To the set-top list of Roku, Apple TV, Boxee, WD Live, TiVo, boxes from your cable and satellite dish provider (Comcast, Cox, Charter, Cablevision, Dish and DirecTV) and gaming consoles like Xbox 360, Wii and PlayStation that double as streaming devices, you can soon add one more – Amazon’s upcoming set-top box.
Joining the gaggle, e-commerce giant Amazon will put out a set-top box later this year that will stream content from its growing collection of movies and TV shows.
The box is being developed by Amazon’s Silicon Valley subsidiary Lab126, according to Bloomberg.
Details of the launch date and the pricing of the Amazon set-top are still under wraps.
Most likely, Amazon will bundle the set-top with its Prime Instant video.
Perhaps, buyers of the set-top will get one year of free movies from the Amazon Prime collection of mostly old films.
Amazon Prime membership currently costs $79 and comes with 2-day shipping for most products ordered from the company.
The company also offers a la carte selection of newer movies but they’re more expensive compared to renting a DVD from RedBox for $1.29
Amazon’s instant movie service currently works through the popular Roku box as well as a couple of other devices.
It remains to be seen if the Amazon channel will continue to exist on Roku after its set-top debuts.
Americans are getting overwhelmed and confused by the choice of set-top boxes.
I fear soon there will be incompatibility between the boxes and movie streaming services making life complicated for consumers.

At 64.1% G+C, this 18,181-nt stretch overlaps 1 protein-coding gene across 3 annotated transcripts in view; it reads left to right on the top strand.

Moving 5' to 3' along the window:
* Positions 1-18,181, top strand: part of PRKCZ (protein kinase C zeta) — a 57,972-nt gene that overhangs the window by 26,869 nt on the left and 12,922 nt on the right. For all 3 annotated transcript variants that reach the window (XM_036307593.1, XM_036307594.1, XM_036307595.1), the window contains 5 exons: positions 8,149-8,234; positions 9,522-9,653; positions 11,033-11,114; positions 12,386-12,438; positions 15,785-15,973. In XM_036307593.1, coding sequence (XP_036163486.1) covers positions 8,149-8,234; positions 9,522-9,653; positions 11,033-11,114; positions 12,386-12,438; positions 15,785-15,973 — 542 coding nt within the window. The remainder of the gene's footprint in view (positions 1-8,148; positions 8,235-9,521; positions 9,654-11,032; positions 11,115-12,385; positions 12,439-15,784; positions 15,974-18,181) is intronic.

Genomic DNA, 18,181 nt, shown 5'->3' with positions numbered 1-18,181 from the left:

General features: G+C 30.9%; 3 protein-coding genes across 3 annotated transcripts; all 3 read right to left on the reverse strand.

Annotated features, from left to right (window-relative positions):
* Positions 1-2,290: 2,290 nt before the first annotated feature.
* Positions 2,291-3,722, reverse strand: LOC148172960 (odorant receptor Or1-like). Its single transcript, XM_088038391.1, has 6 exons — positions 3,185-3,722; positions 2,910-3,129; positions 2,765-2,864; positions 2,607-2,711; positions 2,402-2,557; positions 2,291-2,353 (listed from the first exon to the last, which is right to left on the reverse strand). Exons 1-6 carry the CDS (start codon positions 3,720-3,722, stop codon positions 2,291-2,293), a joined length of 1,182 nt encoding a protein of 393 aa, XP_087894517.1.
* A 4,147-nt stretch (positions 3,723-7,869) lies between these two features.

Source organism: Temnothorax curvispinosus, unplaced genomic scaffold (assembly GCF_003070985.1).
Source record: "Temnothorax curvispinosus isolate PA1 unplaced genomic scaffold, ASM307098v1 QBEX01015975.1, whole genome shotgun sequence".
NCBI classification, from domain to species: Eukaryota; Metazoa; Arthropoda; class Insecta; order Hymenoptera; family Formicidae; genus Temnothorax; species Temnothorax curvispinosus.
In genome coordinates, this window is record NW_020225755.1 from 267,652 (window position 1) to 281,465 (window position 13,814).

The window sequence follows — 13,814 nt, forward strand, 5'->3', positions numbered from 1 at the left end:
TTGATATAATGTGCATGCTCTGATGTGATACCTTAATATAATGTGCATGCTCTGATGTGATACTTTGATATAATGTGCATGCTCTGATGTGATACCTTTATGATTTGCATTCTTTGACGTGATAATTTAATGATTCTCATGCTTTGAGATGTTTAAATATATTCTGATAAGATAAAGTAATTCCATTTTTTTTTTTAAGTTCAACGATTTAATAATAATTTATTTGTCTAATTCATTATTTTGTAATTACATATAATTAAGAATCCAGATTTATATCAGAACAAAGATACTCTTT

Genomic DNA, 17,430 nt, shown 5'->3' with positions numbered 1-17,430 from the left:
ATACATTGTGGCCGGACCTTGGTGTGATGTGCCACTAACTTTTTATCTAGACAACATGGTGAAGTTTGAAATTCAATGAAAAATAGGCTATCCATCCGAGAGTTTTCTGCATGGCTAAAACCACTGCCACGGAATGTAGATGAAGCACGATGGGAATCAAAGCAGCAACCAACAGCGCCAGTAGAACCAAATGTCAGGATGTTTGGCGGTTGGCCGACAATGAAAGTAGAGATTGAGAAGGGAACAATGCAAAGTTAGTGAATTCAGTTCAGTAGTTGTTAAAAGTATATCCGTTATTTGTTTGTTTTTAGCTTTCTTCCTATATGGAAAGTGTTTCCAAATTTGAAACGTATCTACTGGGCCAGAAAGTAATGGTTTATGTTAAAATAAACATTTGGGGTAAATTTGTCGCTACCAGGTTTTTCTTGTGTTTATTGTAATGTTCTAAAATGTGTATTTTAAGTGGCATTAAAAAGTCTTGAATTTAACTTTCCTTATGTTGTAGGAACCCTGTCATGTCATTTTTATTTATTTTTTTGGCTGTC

All these streaming boxes pipe movies directly to your large-screen TVs using wired or wireless connections to your home network.
Amazon will never be a big player in movie or TV shows streaming.
In that sense, it’s similar to its rival in the brick and mortar arena, Walmart.
For Amazon and Walmart, movies and TV shows are just one more “item” in their vast inventory to peddle to customers.
Companies like Netflix, RedBox (DVD and streaming) and Roku are more focused on the entertainment sector and are a better choice for consumers.
Personally, I’d recommend that readers get just one box like Roku that’s not closely affiliated with any of the streaming service providers (although Roku too stabbed its customers in 2012 by aligning with Dish and forcing a lot of foreign channels off Roku).
I have used the Roku box for three or four now. Besides working well with multiple streaming services including the big ones like Netflix, Amazon and Hulu, Roku offers decent live customer support as well even after three years of purchase.